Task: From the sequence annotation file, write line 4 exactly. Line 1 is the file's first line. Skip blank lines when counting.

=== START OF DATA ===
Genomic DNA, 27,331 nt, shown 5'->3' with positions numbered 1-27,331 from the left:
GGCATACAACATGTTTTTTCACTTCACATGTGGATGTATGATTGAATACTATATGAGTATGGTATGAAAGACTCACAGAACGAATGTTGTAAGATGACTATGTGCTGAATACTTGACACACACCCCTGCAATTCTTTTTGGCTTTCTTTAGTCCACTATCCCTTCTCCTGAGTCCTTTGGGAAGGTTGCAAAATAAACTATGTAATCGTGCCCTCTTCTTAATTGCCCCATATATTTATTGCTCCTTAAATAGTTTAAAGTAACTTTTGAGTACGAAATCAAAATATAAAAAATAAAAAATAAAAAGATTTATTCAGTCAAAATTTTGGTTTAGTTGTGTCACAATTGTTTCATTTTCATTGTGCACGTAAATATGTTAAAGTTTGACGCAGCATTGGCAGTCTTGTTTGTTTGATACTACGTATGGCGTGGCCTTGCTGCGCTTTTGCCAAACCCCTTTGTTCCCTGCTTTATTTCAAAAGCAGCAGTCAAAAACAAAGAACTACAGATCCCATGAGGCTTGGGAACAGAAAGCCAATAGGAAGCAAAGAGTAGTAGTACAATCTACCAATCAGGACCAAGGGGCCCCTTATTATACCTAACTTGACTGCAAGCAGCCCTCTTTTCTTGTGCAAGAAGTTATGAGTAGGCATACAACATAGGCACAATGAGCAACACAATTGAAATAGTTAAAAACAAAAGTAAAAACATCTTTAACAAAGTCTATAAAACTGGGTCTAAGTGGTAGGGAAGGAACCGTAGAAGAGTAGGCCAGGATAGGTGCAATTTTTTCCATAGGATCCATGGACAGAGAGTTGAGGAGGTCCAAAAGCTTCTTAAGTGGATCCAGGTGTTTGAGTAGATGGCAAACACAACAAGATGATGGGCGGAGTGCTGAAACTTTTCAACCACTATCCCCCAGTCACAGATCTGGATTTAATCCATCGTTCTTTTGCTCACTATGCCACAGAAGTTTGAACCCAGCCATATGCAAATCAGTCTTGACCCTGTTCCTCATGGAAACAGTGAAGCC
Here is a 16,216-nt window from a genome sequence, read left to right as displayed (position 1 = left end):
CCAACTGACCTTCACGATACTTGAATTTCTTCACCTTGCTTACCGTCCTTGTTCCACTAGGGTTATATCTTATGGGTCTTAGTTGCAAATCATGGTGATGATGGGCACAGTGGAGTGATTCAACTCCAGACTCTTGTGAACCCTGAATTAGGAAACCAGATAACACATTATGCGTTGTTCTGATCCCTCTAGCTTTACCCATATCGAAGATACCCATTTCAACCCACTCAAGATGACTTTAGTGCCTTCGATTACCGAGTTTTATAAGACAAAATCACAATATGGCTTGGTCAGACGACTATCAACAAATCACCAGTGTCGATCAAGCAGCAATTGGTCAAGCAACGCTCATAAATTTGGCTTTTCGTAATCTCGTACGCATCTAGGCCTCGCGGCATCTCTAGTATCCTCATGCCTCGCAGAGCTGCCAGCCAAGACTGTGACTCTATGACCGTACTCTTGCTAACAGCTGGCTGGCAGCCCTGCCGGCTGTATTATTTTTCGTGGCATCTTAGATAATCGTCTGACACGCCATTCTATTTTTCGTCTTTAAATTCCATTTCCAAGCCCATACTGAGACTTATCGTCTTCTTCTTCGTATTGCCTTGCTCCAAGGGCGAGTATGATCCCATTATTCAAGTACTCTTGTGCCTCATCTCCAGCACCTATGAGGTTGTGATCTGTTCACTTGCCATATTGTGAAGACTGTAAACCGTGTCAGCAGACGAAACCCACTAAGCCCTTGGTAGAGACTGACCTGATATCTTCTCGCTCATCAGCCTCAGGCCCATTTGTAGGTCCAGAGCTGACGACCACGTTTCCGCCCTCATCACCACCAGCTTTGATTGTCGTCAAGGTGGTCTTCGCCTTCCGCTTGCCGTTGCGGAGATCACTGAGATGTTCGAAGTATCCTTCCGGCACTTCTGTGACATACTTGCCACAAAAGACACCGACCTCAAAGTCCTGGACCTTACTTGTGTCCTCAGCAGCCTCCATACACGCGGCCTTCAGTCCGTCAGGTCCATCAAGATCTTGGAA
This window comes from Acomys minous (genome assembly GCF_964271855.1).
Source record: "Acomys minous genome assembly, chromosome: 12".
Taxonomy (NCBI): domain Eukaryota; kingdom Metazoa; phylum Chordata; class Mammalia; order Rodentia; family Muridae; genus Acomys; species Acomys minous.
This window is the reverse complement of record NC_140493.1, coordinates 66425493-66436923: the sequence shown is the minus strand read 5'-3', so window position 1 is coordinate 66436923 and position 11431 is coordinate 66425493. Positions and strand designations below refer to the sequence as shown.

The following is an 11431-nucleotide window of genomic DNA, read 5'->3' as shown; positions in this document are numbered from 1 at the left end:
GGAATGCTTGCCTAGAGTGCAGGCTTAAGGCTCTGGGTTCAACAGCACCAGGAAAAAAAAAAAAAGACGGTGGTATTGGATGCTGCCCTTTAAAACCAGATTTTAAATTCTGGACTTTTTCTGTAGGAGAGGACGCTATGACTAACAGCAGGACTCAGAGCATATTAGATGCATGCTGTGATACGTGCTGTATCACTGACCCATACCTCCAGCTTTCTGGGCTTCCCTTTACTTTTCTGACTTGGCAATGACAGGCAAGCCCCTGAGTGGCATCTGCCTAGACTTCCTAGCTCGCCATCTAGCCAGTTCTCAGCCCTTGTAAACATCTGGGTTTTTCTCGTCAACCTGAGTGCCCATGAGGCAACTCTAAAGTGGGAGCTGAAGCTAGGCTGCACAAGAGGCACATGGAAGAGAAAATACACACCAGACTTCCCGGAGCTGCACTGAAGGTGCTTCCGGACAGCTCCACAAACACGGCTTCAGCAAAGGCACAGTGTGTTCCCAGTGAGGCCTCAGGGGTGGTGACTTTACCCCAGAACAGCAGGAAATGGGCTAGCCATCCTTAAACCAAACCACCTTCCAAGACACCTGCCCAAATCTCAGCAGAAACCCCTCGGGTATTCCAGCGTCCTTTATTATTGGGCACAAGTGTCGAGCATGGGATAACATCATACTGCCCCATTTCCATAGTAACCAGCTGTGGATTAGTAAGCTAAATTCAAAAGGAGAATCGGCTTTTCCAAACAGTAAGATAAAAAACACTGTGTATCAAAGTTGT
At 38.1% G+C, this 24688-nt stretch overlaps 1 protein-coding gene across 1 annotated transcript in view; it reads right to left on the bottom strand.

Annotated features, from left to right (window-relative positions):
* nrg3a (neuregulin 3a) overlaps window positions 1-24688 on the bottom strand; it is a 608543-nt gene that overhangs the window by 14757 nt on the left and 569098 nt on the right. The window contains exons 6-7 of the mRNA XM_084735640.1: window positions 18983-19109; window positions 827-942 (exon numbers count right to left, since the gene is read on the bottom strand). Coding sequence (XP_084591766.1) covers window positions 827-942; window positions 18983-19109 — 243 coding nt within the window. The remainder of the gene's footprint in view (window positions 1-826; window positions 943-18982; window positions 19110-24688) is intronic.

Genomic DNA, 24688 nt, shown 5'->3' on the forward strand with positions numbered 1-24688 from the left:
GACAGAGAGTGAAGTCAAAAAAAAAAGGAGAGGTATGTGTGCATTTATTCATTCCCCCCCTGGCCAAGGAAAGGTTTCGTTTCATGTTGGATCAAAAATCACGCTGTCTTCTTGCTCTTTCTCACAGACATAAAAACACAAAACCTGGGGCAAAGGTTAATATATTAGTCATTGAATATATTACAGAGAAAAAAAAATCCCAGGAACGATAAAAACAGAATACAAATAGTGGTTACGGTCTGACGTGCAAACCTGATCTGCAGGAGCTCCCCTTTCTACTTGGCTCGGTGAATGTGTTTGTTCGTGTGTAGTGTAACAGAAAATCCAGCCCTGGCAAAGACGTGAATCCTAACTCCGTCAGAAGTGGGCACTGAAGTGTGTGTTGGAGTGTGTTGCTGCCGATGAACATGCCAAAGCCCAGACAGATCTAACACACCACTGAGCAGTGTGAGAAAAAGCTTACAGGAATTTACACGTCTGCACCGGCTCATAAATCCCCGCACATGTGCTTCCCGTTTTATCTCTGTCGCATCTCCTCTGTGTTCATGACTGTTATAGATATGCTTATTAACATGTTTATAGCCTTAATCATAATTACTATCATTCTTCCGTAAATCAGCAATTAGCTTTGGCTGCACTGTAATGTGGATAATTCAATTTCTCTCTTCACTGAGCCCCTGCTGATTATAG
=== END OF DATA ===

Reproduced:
CCAACTGACCTTCACGATACTTGAATTTCTTCACCTTGCTTACCGTCCTTGTTCCACTAGGGTTATATCTTATGGGTCTTAGTTGCAAATCATGGTGATGATGGGCACAGTGGAGTGATTCAACTCCAGACTCTTGTGAACCCTGAATTAGGAAACCAGATAACACATTATGCGTTGTTCTGATCCCTCTAGCTTTACCCATATCGAAGATACCCATTTCAACCCACTCAAGATGACTTTAGTGCCTTCGATTACCGAGTTTTATAAGACAAAATCACAATATGGCTTGGTCAGACGACTATCAACAAATCACCAGTGTCGATCAAGCAGCAATTGGTCAAGCAACGCTCATAAATTTGGCTTTTCGTAATCTCGTACGCATCTAGGCCTCGCGGCATCTCTAGTATCCTCATGCCTCGCAGAGCTGCCAGCCAAGACTGTGACTCTATGACCGTACTCTTGCTAACAGCTGGCTGGCAGCCCTGCCGGCTGTATTATTTTTCGTGGCATCTTAGATAATCGTCTGACACGCCATTCTATTTTTCGTCTTTAAATTCCATTTCCAAGCCCATACTGAGACTTATCGTCTTCTTCTTCGTATTGCCTTGCTCCAAGGGCGAGTATGATCCCATTATTCAAGTACTCTTGTGCCTCATCTCCAGCACCTATGAGGTTGTGATCTGTTCACTTGCCATATTGTGAAGACTGTAAACCGTGTCAGCAGACGAAACCCACTAAGCCCTTGGTAGAGACTGACCTGATATCTTCTCGCTCATCAGCCTCAGGCCCATTTGTAGGTCCAGAGCTGACGACCACGTTTCCGCCCTCATCACCACCAGCTTTGATTGTCGTCAAGGTGGTCTTCGCCTTCCGCTTGCCGTTGCGGAGATCACTGAGATGTTCGAAGTATCCTTCCGGCACTTCTGTGACATACTTGCCACAAAAGACACCGACCTCAAAGTCCTGGACCTTACTTGTGTCCTCAGCAGCCTCCATACACGCGGCCTTCAGTCCGTCAGGTCCATCAAGATCTTGGAA